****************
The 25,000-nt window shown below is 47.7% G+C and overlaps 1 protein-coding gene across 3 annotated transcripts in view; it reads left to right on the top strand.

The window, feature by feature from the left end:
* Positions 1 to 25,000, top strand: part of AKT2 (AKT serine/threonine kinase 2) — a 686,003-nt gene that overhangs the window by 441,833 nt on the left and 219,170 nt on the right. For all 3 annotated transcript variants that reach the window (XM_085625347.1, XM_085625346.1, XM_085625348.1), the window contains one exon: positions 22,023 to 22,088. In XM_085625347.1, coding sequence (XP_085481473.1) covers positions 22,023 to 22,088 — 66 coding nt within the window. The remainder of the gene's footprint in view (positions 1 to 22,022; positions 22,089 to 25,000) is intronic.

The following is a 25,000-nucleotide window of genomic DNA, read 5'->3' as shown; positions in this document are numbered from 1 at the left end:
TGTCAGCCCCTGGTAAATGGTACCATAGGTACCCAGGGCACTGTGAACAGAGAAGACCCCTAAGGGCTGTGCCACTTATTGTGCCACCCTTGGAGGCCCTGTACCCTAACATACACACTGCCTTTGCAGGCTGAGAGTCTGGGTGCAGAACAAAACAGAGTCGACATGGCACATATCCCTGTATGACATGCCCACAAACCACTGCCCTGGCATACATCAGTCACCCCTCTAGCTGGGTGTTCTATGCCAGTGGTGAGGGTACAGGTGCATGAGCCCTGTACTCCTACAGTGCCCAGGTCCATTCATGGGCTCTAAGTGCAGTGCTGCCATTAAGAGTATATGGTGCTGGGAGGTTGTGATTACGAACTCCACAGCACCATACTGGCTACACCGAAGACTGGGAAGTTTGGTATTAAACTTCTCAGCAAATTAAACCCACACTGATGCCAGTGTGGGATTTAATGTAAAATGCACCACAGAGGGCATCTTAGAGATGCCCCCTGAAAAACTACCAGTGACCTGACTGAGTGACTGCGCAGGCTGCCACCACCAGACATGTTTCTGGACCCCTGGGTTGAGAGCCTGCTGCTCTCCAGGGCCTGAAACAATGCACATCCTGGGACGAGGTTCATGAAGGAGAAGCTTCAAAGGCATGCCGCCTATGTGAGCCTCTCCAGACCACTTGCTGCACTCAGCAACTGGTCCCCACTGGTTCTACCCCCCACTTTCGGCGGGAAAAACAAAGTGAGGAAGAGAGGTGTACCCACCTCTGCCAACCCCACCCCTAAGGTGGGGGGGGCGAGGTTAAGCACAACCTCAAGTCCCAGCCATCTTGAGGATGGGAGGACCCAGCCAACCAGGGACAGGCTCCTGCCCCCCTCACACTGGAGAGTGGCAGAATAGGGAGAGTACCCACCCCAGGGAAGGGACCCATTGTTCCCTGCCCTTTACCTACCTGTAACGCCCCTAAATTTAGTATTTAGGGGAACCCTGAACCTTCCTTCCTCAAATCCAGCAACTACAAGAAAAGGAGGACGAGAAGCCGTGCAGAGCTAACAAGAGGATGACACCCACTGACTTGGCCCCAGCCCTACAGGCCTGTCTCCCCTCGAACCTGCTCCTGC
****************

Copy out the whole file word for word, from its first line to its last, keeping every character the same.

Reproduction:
The 25,000-nt window shown below is 47.7% G+C and overlaps 1 protein-coding gene across 3 annotated transcripts in view; it reads left to right on the top strand.

The window, feature by feature from the left end:
* Positions 1 to 25,000, top strand: part of AKT2 (AKT serine/threonine kinase 2) — a 686,003-nt gene that overhangs the window by 441,833 nt on the left and 219,170 nt on the right. For all 3 annotated transcript variants that reach the window (XM_085625347.1, XM_085625346.1, XM_085625348.1), the window contains one exon: positions 22,023 to 22,088. In XM_085625347.1, coding sequence (XP_085481473.1) covers positions 22,023 to 22,088 — 66 coding nt within the window. The remainder of the gene's footprint in view (positions 1 to 22,022; positions 22,089 to 25,000) is intronic.

The following is a 25,000-nucleotide window of genomic DNA, read 5'->3' as shown; positions in this document are numbered from 1 at the left end:
TGTCAGCCCCTGGTAAATGGTACCATAGGTACCCAGGGCACTGTGAACAGAGAAGACCCCTAAGGGCTGTGCCACTTATTGTGCCACCCTTGGAGGCCCTGTACCCTAACATACACACTGCCTTTGCAGGCTGAGAGTCTGGGTGCAGAACAAAACAGAGTCGACATGGCACATATCCCTGTATGACATGCCCACAAACCACTGCCCTGGCATACATCAGTCACCCCTCTAGCTGGGTGTTCTATGCCAGTGGTGAGGGTACAGGTGCATGAGCCCTGTACTCCTACAGTGCCCAGGTCCATTCATGGGCTCTAAGTGCAGTGCTGCCATTAAGAGTATATGGTGCTGGGAGGTTGTGATTACGAACTCCACAGCACCATACTGGCTACACCGAAGACTGGGAAGTTTGGTATTAAACTTCTCAGCAAATTAAACCCACACTGATGCCAGTGTGGGATTTAATGTAAAATGCACCACAGAGGGCATCTTAGAGATGCCCCCTGAAAAACTACCAGTGACCTGACTGAGTGACTGCGCAGGCTGCCACCACCAGACATGTTTCTGGACCCCTGGGTTGAGAGCCTGCTGCTCTCCAGGGCCTGAAACAATGCACATCCTGGGACGAGGTTCATGAAGGAGAAGCTTCAAAGGCATGCCGCCTATGTGAGCCTCTCCAGACCACTTGCTGCACTCAGCAACTGGTCCCCACTGGTTCTACCCCCCACTTTCGGCGGGAAAAACAAAGTGAGGAAGAGAGGTGTACCCACCTCTGCCAACCCCACCCCTAAGGTGGGGGGGGCGAGGTTAAGCACAACCTCAAGTCCCAGCCATCTTGAGGATGGGAGGACCCAGCCAACCAGGGACAGGCTCCTGCCCCCCTCACACTGGAGAGTGGCAGAATAGGGAGAGTACCCACCCCAGGGAAGGGACCCATTGTTCCCTGCCCTTTACCTACCTGTAACGCCCCTAAATTTAGTATTTAGGGGAACCCTGAACCTTCCTTCCTCAAATCCAGCAACTACAAGAAAAGGAGGACGAGAAGCCGTGCAGAGCTAACAAGAGGATGACACCCACTGACTTGGCCCCAGCCCTACAGGCCTGTCTCCCCTCGAACCTGCTCCTGC